I have had some pretty wonderfulthings pass through my auction house over the years, and with each piece, I had a different feeling. With each piece, I took away something. With Jabotinskys card, I felt the pride of being a strong, proud and Israel-loving Jew.

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Remembering the Great Ze’ev Jabotinsky – Algemeiner

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May 28, 2017   Posted in: Jewish Defense League  Comments Closed

Anti-Islam ‘Death March’ Plans Cast Pall Of Prejudice Over Pride – Huffington Post Canada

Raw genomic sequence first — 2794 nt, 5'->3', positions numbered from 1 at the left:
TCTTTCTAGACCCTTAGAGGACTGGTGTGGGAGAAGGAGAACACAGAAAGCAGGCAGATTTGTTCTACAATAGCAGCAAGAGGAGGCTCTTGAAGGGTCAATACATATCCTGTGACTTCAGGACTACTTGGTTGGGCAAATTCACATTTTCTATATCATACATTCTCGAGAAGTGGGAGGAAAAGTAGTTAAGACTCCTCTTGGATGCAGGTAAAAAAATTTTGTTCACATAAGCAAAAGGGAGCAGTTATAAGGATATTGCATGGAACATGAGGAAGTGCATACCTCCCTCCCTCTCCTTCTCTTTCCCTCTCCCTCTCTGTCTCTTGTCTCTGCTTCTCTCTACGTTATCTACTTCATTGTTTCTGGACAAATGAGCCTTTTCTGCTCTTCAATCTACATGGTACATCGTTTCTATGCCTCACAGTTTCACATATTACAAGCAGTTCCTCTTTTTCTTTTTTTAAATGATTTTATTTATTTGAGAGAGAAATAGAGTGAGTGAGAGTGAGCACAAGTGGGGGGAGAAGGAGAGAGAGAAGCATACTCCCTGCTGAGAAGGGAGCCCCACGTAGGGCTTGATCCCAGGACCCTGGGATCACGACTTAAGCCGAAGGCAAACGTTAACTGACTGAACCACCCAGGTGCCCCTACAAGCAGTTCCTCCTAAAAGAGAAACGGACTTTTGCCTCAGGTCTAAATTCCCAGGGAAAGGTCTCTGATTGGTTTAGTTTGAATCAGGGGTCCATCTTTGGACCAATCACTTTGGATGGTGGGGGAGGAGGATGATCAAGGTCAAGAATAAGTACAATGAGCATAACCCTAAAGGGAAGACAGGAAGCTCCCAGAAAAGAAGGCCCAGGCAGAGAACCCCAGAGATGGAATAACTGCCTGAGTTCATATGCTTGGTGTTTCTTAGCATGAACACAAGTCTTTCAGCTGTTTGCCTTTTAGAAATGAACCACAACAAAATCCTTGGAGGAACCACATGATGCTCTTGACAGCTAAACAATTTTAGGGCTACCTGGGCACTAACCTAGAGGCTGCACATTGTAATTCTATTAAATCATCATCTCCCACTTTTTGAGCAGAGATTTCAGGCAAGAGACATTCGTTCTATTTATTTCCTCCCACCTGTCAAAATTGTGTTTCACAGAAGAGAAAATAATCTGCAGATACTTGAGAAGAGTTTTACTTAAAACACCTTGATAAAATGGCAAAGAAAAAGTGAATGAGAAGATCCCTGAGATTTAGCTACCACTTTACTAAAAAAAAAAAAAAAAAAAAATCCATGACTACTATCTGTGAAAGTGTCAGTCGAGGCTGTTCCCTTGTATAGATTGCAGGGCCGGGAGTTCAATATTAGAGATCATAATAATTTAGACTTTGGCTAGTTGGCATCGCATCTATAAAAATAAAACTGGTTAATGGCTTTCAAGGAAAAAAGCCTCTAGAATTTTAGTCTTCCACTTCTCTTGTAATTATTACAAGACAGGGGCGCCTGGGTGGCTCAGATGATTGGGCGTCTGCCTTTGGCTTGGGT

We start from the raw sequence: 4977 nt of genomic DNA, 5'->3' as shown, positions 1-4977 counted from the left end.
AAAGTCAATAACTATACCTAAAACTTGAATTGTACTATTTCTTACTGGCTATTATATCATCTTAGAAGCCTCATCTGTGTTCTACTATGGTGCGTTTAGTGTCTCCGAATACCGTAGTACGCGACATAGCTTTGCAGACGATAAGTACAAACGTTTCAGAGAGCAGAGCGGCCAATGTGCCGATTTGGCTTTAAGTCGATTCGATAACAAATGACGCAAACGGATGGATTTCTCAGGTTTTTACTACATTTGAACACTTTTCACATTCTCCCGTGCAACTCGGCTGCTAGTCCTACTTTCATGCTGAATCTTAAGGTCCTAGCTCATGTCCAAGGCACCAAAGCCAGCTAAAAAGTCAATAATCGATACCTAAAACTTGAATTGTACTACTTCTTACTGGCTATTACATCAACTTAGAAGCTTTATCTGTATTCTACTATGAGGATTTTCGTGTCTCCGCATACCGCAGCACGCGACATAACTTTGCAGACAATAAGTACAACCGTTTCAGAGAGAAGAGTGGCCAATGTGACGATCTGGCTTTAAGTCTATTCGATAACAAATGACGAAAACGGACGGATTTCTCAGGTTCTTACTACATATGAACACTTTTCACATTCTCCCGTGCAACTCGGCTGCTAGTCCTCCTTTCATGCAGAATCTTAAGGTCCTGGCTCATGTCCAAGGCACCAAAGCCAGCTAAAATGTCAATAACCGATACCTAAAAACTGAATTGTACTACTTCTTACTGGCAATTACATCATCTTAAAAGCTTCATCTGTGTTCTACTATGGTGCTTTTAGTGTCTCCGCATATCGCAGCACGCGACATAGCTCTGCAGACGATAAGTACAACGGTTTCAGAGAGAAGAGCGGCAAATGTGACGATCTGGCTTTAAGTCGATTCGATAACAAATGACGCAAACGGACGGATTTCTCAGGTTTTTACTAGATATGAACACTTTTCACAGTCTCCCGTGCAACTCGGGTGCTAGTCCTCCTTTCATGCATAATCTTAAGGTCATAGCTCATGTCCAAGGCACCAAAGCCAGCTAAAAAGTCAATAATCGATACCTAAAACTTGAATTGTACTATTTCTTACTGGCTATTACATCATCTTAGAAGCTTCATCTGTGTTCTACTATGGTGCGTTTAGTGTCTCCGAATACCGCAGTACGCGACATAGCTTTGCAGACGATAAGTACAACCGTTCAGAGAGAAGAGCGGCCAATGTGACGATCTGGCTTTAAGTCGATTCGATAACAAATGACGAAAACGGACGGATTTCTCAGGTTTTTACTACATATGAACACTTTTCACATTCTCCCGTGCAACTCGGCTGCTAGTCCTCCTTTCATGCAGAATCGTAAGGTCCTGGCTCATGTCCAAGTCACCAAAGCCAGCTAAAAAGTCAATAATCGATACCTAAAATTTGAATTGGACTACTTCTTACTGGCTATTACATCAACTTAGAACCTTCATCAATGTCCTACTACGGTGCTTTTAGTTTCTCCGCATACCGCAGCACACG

It has been reported that the Jewish Defense League has organized a “death march” at Toronto Pride this weekend. They intend to carry fake severed heads, caskets, drums and anti-Islamic signs. They are not official participants. Meanwhile, at the Toronto Pride parade (and at others this summer in several North American cities), queer Muslims hope to march — as they do every year — holding up signs like “Allah Loves Us All – Queer and Straight,” as shown here. For members of our queer Muslim community and Muslim allies, marching at Pride comes with a risk. Sometimes it consists of possible estrangement from family, community or worse. Yet people march regardless, in solidarity with fellow Muslims everywhere who are unsafe coming out, in jail or dead. This year — on the holiest of Muslim holidays, Eid — we are reminded that the risk comes not only from outside the queer community, but can also from within what is supposed to be a safe space by those planning the death march, intending to strike fear into the hearts of all Muslims. Yes — do save our queer Muslim community after you target all of us in your bigoted frenzy. After all, what do you risk carrying our fake severed heads? Perhaps ask instead what it means to stand up for queer Muslims — as a Muslim. Because no death march can replace the work carried out by queer Muslims and their allies on the front lines to demand change in Muslim societies, putting themselves — academics, imams, activists — virtually all volunteers receiving little or no pay — at risk. Supported by a community network, there exists an unknown revolution, battling for the soul of Islam, targeted by homophobic extremists. Examples? It’s only the tip of the iceberg, but let’s start with the thankless labour of love to rejuvenate authentic LGBTQ-affirming interpretations of Islamic scriptures by queer Muslim academics, including professors Dr. Scott Siraj Al Haqq Kugle, Dr. Junaid Jahangir and Dr. Hussein Abdullatif whose body of work call for an end to homophobic interpretations of Islam, with alternative translations, using Islamic tools of ijtihad (critical analysis) and compassion to change minds and hearts and Dr. Samar Habib who reveals an Islamic history filled with sexual diversity. Then there is the task of attaining the trust of a community, victimized for being both gay and Muslim, propelling openly queer imams to establish or manage LGBTQ-affirming spiritual organizations, creating safe prayer spaces for queer Muslims and their allies in numerous cities. Will the death march help them? No. Islamophobia means it is harder to safely disclose the location of Muslim gatherings. Meaning it is harder to congregate when you are a target, gay or straight. Meanwhile, queer Muslims and their Muslim allies have birthed NGOs that promote pro-LGBTQ advocacy and protest homophobic laws in Muslim societies. They openly condemn governments who criminalize homosexuality including Saudi Arabia, Egypt, Pakistan and others. They provide platforms of open discussion for important LGBTQ related issues in the west, such as sex-ed, same sex marriage and transgender rights. Western privilege also means highlighting the plight of fellow activists in Muslim states who are in jail. Such groups include but are not limited to Salaam Canada, Muslims for Progressive Values (based in the US with global affiliates), Sacred Justice (US), The Muslim Alliance for Sexual and Gender Diversity (U.S.), The Inner Circle (South Africa), Merhaba vzw (Belgian), Progressiva Muslimer Av Sverige (Sweden), Maruf (Norway/Denmark), Imaan (U.K.), Il Grande Colibra (Italy), Muslims for Secular Democracy in India, Muslumans Progressistes de France, Liberal-Islamischer Bund = LIB (Germany), Sisters in Islam in Malaysia and our non-profit here in Canada, Universalist Muslims — to name a few. And what does it mean to be a queer Muslim in the Muslim world? It is dangerous. Yet there exist Muslim activists in the west and in the Muslim world, working for mainstream secular groups using their networks, cultural diversity and bilingualism to help others flee persecution. Meanwhile brave queer Muslim filmmakers, like Parvez Sharma show the obstacles faced by queer Muslim refugees in films like Jihad For Love. And those obstacles do not alone originate from Muslim governments but include western immigration policies that ban Muslims, making it harder for all Muslims, including queer Muslims to escape persecution. The foreign policy of western nations, who support regimes that persecute gays and that spread homophobia through Islamic scriptures, and simultaneously who impose immigration policies banning Muslims from entering the west, are the greatest danger to queer Muslims in Muslim states today. Try and help a queer Muslim in danger of being killed to get out of Gaza or Saudi Arabia. Good luck. Queer Muslims struggle to escape Muslim states sending messages pleading for help. We endeavor to connect them to underground networks that stretch from Turkey to India, composed of some of the bravest souls alive today. Invisible and hard-working, like angels, they receive no recognition, placing their lives in danger, everyday. According to the organizer of the death march — “There’s a lot of gays in the Muslim community, they want nothing to do with this, they want nothing to do with making noise about Islam,” he said. What a lie. Queer Muslims and their allies risk their lives to make the world a better place despite the tyranny of Muslim states, the backward foreign and business policy of the industrialized west and Islamophobia. Meanwhile, this weekend — in the most multicultural city in Canada — people who hate us all plan to march proudly to show their contempt, disregarding all we do, all we risk and who we love — out of pride. Pride? Or prejudice? Happy Pride Toronto. Allah loves us ALL — queer and straight. Salaamualaikum and Eid Mubarak. Also on HuffPost: What You Should Know About Attending Pride